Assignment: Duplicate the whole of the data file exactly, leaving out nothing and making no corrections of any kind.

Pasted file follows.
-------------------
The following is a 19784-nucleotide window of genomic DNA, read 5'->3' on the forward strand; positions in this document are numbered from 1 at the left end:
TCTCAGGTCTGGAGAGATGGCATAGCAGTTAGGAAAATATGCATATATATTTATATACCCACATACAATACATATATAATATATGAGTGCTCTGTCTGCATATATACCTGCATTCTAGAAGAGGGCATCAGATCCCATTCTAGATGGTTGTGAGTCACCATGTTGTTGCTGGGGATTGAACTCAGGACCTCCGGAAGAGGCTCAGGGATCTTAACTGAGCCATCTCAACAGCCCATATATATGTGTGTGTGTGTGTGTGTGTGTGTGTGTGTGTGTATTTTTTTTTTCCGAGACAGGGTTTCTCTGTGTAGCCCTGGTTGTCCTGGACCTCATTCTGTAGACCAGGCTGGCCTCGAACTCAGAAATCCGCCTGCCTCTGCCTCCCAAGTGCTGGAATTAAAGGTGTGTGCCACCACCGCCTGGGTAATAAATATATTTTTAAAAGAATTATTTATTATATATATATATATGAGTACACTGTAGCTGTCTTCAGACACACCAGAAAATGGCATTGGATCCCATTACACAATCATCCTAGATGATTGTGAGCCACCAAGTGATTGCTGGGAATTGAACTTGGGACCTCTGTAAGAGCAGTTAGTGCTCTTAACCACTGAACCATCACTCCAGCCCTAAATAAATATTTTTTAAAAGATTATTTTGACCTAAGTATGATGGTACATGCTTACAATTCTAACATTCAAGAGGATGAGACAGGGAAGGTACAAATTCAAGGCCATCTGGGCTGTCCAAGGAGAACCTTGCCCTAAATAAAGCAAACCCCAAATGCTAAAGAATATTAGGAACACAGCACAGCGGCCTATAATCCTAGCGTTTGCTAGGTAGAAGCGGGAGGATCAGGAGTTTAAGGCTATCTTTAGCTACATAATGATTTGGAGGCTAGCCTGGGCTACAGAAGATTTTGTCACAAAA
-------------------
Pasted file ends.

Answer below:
The following is a 19784-nucleotide window of genomic DNA, read 5'->3' on the forward strand; positions in this document are numbered from 1 at the left end:
TCTCAGGTCTGGAGAGATGGCATAGCAGTTAGGAAAATATGCATATATATTTATATACCCACATACAATACATATATAATATATGAGTGCTCTGTCTGCATATATACCTGCATTCTAGAAGAGGGCATCAGATCCCATTCTAGATGGTTGTGAGTCACCATGTTGTTGCTGGGGATTGAACTCAGGACCTCCGGAAGAGGCTCAGGGATCTTAACTGAGCCATCTCAACAGCCCATATATATGTGTGTGTGTGTGTGTGTGTGTGTGTGTGTGTGTATTTTTTTTTTCCGAGACAGGGTTTCTCTGTGTAGCCCTGGTTGTCCTGGACCTCATTCTGTAGACCAGGCTGGCCTCGAACTCAGAAATCCGCCTGCCTCTGCCTCCCAAGTGCTGGAATTAAAGGTGTGTGCCACCACCGCCTGGGTAATAAATATATTTTTAAAAGAATTATTTATTATATATATATATATGAGTACACTGTAGCTGTCTTCAGACACACCAGAAAATGGCATTGGATCCCATTACACAATCATCCTAGATGATTGTGAGCCACCAAGTGATTGCTGGGAATTGAACTTGGGACCTCTGTAAGAGCAGTTAGTGCTCTTAACCACTGAACCATCACTCCAGCCCTAAATAAATATTTTTTAAAAGATTATTTTGACCTAAGTATGATGGTACATGCTTACAATTCTAACATTCAAGAGGATGAGACAGGGAAGGTACAAATTCAAGGCCATCTGGGCTGTCCAAGGAGAACCTTGCCCTAAATAAAGCAAACCCCAAATGCTAAAGAATATTAGGAACACAGCACAGCGGCCTATAATCCTAGCGTTTGCTAGGTAGAAGCGGGAGGATCAGGAGTTTAAGGCTATCTTTAGCTACATAATGATTTGGAGGCTAGCCTGGGCTACAGAAGATTTTGTCACAAAA